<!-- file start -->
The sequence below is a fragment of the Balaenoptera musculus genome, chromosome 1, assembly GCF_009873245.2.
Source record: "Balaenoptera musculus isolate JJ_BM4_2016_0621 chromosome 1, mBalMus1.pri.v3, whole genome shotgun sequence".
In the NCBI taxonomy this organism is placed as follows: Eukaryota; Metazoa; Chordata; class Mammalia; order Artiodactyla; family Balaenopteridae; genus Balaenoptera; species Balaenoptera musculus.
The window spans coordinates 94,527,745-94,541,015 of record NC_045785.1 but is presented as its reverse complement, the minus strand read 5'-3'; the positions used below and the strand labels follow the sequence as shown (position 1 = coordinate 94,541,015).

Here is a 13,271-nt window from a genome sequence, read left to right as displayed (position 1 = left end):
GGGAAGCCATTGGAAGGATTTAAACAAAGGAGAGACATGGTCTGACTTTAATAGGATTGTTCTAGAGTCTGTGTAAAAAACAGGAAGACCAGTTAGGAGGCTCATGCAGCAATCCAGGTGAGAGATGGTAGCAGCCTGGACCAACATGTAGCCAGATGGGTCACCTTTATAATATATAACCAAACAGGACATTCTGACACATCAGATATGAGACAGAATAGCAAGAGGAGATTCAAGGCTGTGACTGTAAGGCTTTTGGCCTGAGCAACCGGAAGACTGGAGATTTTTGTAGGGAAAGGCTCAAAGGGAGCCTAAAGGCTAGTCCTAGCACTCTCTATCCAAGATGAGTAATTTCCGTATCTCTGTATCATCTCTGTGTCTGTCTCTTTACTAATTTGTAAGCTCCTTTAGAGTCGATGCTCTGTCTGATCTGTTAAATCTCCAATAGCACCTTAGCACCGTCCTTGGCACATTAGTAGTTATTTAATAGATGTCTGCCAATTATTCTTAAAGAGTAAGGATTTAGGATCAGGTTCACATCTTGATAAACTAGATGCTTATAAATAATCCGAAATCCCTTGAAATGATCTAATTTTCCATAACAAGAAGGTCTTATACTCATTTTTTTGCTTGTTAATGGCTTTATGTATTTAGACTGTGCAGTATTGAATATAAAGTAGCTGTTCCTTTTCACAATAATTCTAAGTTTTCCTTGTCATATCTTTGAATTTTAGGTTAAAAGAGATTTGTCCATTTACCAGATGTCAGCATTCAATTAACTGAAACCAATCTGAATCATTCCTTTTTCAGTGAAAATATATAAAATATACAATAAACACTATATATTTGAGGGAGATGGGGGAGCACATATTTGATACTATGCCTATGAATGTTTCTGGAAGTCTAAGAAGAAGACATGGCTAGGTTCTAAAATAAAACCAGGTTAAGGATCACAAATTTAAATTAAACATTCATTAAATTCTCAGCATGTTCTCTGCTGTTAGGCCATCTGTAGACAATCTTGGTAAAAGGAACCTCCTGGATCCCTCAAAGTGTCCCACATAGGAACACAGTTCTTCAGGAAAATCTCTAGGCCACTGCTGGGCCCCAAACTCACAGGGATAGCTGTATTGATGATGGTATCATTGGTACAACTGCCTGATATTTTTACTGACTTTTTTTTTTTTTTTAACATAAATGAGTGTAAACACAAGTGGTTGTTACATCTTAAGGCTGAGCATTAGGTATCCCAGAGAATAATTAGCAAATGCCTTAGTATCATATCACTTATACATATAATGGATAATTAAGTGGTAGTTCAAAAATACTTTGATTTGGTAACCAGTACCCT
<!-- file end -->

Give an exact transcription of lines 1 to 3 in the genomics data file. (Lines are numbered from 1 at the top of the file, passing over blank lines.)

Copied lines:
The sequence below is a fragment of the Balaenoptera musculus genome, chromosome 1, assembly GCF_009873245.2.
Source record: "Balaenoptera musculus isolate JJ_BM4_2016_0621 chromosome 1, mBalMus1.pri.v3, whole genome shotgun sequence".
In the NCBI taxonomy this organism is placed as follows: Eukaryota; Metazoa; Chordata; class Mammalia; order Artiodactyla; family Balaenopteridae; genus Balaenoptera; species Balaenoptera musculus.